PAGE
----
| Pilgrims stand in line to pray in front of the body of Pope John Paul II inside St Peter's Basilica, the Vatican (AFP)
Vatican City, April 6 (Reuters): Cardinals decided today to start a conclave to elect a successor to Pope John Paul on April 18 as more than 1 million people lined up to see the Pontiff's body, bringing chaos to Rome.
Italy called in the army to help manage the rapidly swelling tumult ahead of Friday's funeral, which is set to be one of the biggest in history, and warned that anyone joining the queue would have to wait up to 14 hours before glimpsing the body.
Secluded from the massing pilgrims, Roman Catholic cardinals chose the start date for the conclave which faces the daunting task of replacing a giant figure of the 20th century. The electors will vote in the Sistine Chapel twice a day until they have selected a new pontiff.
Vatican spokesman Joaquin Navarro-Valls said John Paul's last will and testament was read to the cardinals today and would be released tomorrow.
He said the document, which is likely to be of a spiritual nature, was roughly 15 pages long and written over the course of his pontificate, starting in 1979, the year after his election.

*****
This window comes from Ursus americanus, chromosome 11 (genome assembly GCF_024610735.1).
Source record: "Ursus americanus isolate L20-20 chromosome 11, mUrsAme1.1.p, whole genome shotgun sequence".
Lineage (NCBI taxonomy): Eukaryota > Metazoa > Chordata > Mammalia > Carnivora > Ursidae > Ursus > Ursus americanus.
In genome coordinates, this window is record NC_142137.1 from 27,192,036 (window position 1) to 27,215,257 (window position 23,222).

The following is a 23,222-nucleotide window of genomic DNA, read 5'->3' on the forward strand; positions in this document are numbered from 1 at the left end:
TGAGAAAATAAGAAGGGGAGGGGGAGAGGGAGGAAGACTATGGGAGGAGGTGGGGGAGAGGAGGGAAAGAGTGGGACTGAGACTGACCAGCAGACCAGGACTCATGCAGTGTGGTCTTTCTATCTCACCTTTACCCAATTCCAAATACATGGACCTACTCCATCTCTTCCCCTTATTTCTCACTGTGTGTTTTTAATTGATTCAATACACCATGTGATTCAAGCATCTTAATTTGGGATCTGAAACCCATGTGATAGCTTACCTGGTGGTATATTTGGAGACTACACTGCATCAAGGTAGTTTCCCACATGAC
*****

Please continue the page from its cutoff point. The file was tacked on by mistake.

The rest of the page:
Rome faced paralysis today as even more pilgrims from around the world flooded into the city to pay their respects to a Pope who helped topple Communism and stamped a firm, unyielding orthodoxy on his Church.
Authorities said they would not allow anybody else to join the lines from 2000 GMT so that the faithful would finish passing through St Peter's Basilica tomorrow night in time for the Vatican to start preparing for the Friday funeral.
The elaborate funeral rites will draw together nearly 200 world leaders, some of whom rarely if ever meet, a fitting tribute to a Pope who spoke out for world peace and unity.
The chairs already laid out in St Peter's Square will seat President George W. Bush near President Mohammad Khatami of Iran, one of the countries Bush included in his 'axis of evil'.
The conclave will be open to all cardinals aged under 80 ' 117 in all. A two-thirds majority is needed to choose the Pope. Most modern conclaves have lasted only a few days, but if cardinals have failed to elect a Pope after about two weeks of balloting, they can opt for a simple majority vote.
There is no favourite candidate and the former Archbishop Karol Wojtyla of Krakow was himself regarded as an outsider when he was elevated to the papacy on October 16, 1978.
However, cardinals have started sketching in public their preferences. Some believe the next pontiff should come from a developing country in the Southern Hemisphere, where two thirds of the 1.1 billion Catholics live.
In Rome, young and old alike queued patiently in the warm spring sun before entering the basilica, where the Pope's crimson-robed body lay on a bier. More than 1 million pilgrims have filed past the body since it was moved to the basilica on Monday.